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Potential for a third trimester scan to prevent unexpected breech deliveries

View profile for Laura Owen
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Potential for a third trimester scan to prevent unexpected breech deliveries

Pregnant women in the UK will generally have a dating scan at 12 weeks followed by a further anomaly scan at 20 weeks. They may have more scans if there are concerns over the baby’s or the mother’s health. 

Recent research however has suggested that a third scan at 36 weeks could reduce unexpected breech births by around 70%. Breech births occur when a baby is born bottom or feet first. This currently happens in around 4% of births. 

If a breech presentation is detected using a third scan at 36 weeks then this would enable non-surgical attempts to be made to turn the baby into a head down position, allowing for a vaginal birth.

An unexpected breech birth can carry increased risks for a vaginal delivery such as a situation where the baby’s oxygen supply through the umbilical cord is cut off, the baby’s head can become stuck in the birth canal, or birth asphyxia can occur if there is a delay in delivery. 

Professor Asma Khalil, in charge of the research study has said "The two routine scans are far too early to tell us how the baby will be positioned at the time of labour and that's why a third scan at 36-37 weeks could be a game-changer to pregnancy and birth care…For the first time we’ve shown that just one extra scan could save mothers-to-be from trauma, an emergency C-section, and their babies from having severe health complications which could otherwise have been prevented.”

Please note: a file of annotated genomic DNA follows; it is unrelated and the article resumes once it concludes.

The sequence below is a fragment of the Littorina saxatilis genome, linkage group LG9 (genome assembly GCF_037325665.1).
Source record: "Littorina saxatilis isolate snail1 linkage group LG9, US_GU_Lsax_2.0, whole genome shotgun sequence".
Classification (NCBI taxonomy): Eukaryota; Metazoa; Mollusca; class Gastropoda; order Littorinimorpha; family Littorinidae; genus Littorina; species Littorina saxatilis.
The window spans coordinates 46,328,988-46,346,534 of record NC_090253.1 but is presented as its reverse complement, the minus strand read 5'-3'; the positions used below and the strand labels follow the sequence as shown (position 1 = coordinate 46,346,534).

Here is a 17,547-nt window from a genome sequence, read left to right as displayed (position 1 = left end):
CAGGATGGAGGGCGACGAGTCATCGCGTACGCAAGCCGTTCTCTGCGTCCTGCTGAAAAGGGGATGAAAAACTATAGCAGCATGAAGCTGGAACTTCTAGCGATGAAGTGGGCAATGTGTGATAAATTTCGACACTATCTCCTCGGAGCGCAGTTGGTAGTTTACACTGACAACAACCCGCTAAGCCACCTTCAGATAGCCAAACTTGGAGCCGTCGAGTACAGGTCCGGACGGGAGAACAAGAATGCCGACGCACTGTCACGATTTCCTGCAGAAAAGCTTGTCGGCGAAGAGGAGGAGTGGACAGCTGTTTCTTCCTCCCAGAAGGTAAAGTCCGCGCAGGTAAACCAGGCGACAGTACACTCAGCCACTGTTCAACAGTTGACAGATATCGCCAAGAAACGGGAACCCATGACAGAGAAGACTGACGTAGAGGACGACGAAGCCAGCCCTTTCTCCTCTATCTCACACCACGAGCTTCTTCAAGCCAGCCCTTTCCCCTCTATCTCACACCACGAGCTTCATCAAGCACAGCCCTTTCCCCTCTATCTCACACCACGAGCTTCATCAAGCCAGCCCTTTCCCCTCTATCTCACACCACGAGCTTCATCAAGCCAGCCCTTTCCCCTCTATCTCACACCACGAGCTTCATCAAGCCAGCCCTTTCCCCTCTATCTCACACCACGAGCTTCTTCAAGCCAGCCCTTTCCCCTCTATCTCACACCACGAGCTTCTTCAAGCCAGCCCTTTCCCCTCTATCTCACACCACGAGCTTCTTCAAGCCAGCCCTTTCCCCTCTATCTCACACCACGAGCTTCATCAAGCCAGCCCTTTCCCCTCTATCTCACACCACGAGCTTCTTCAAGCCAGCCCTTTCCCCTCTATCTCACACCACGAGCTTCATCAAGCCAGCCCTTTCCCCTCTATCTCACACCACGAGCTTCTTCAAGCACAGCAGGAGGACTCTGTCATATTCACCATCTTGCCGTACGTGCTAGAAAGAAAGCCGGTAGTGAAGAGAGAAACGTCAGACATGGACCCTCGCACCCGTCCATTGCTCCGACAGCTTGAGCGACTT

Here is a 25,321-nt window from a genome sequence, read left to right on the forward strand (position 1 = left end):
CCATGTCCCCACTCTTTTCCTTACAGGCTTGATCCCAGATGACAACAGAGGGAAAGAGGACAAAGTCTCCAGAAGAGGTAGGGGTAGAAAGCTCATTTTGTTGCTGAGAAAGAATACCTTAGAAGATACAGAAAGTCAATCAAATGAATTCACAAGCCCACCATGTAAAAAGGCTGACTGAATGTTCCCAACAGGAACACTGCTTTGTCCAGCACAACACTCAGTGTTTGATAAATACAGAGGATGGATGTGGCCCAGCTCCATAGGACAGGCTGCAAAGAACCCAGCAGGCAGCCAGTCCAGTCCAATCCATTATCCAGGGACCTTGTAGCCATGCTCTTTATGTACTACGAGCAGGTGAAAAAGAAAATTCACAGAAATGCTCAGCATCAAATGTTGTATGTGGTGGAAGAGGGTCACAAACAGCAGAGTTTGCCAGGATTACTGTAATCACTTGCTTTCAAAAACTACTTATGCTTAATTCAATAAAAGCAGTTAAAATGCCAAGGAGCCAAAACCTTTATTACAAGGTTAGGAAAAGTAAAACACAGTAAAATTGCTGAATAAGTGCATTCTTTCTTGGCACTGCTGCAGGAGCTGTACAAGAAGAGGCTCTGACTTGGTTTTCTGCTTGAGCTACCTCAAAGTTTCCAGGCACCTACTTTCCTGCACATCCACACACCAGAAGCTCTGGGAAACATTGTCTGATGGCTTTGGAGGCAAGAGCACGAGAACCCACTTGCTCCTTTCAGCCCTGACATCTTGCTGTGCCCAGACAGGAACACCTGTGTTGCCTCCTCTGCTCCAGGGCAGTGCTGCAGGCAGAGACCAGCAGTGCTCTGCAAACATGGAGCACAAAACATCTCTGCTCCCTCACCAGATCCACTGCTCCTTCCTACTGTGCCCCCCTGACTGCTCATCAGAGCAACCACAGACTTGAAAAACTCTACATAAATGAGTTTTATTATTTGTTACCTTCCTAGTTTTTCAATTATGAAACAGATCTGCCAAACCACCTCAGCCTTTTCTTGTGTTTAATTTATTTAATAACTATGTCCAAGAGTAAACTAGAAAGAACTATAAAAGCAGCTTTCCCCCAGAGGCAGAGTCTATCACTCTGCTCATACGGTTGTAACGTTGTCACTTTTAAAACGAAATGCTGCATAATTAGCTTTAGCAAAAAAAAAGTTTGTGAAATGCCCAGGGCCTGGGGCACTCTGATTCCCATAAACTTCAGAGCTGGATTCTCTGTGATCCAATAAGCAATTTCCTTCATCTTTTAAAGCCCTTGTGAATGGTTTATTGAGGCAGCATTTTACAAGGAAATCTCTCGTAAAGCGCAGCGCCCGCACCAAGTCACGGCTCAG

The research was published following different third trimester scans being introduced at St George’s University Hospital NHS Foundation Trust and Norfolk and Norwich University Hospital NHS Foundation Trust. At the former hospital trust, 7,351 women were given an extra ultrasound scan by a sonographer at 36 weeks.16,777 received the usual two scans only. At the latter hospital trust, 4,575 women were given an extra scan with a portable device. 5,119 women received the usual two scans only. The study staggeringly reduced the number of unexpected breech births by 71% using the standard ultrasound and by 69% using the handheld device. 

Babies whose mothers had been given a third scan were also 16% less likely to be admitted to a neonatal unit for closer monitoring and were 40-77% less likely to have a low Apgar score after birth. The Apgar score is used to assess a baby’s health at one and five minutes after birth and after resuscitation.

Given the recent concerns around the safety of NHS maternity services, this could be one way to avoid mother and baby being put at unnecessary risk. Whether it will become standard practice remains to be seen. 

If you or a loved one has suffered an injury due to the negligence of a medical or health professional, including birth injuries, then we may be able to help you pursue a claim for compensation. Our leading team of experts are on hand to offer advice, so please get in touch with us on 0161 696 6165 or complete our online enquiry form and we will contact you directly.